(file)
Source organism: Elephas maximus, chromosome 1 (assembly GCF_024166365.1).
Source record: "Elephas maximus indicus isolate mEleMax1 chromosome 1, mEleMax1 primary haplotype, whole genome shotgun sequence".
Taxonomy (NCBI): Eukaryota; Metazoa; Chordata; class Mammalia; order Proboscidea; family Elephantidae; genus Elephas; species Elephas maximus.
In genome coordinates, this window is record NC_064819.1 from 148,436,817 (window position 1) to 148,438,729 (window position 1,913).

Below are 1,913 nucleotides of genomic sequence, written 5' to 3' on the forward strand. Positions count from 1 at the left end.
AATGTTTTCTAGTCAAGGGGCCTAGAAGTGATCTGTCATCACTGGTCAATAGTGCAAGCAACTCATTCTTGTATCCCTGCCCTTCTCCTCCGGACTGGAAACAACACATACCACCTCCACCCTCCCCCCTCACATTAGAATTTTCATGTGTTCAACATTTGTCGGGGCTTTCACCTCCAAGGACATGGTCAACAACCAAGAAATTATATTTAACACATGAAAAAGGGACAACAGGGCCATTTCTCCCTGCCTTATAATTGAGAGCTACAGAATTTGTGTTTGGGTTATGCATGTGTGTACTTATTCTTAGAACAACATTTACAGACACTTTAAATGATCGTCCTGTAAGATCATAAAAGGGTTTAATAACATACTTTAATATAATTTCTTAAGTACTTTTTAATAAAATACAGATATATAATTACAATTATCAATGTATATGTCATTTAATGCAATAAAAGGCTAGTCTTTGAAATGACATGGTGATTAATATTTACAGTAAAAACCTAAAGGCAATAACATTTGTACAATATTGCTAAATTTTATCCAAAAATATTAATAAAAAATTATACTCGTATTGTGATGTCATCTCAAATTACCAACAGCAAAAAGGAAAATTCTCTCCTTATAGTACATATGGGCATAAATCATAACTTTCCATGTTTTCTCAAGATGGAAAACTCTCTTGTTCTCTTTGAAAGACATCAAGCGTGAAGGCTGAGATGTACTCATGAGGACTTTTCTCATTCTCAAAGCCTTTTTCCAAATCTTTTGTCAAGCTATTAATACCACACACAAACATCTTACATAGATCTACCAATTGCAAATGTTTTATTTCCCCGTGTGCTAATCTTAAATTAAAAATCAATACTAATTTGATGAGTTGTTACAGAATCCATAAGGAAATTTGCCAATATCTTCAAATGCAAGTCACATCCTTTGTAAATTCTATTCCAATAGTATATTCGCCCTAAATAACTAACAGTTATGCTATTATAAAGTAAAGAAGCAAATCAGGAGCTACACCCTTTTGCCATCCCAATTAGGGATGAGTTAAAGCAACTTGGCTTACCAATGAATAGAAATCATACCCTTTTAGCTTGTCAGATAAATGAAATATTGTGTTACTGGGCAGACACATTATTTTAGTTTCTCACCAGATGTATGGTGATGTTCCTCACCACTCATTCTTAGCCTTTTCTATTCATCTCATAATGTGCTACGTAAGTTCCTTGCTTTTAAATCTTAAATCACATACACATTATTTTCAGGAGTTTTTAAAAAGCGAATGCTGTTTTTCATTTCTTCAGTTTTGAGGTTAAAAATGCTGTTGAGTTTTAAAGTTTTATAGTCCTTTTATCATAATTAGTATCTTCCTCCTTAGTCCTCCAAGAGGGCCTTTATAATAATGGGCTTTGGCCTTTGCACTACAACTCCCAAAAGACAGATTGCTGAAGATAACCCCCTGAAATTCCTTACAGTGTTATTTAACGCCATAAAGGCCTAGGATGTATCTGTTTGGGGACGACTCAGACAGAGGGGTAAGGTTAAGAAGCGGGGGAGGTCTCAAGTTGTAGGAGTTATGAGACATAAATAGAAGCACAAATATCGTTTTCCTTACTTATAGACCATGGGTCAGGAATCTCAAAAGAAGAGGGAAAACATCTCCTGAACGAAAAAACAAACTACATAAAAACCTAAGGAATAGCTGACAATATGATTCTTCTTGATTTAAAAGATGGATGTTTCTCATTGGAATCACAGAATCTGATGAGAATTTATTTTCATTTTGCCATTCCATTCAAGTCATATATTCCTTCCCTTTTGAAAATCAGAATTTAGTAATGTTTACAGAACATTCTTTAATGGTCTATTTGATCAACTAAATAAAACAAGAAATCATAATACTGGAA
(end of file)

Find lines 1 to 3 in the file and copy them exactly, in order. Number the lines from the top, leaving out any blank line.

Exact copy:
Source organism: Elephas maximus, chromosome 1 (assembly GCF_024166365.1).
Source record: "Elephas maximus indicus isolate mEleMax1 chromosome 1, mEleMax1 primary haplotype, whole genome shotgun sequence".
Taxonomy (NCBI): Eukaryota; Metazoa; Chordata; class Mammalia; order Proboscidea; family Elephantidae; genus Elephas; species Elephas maximus.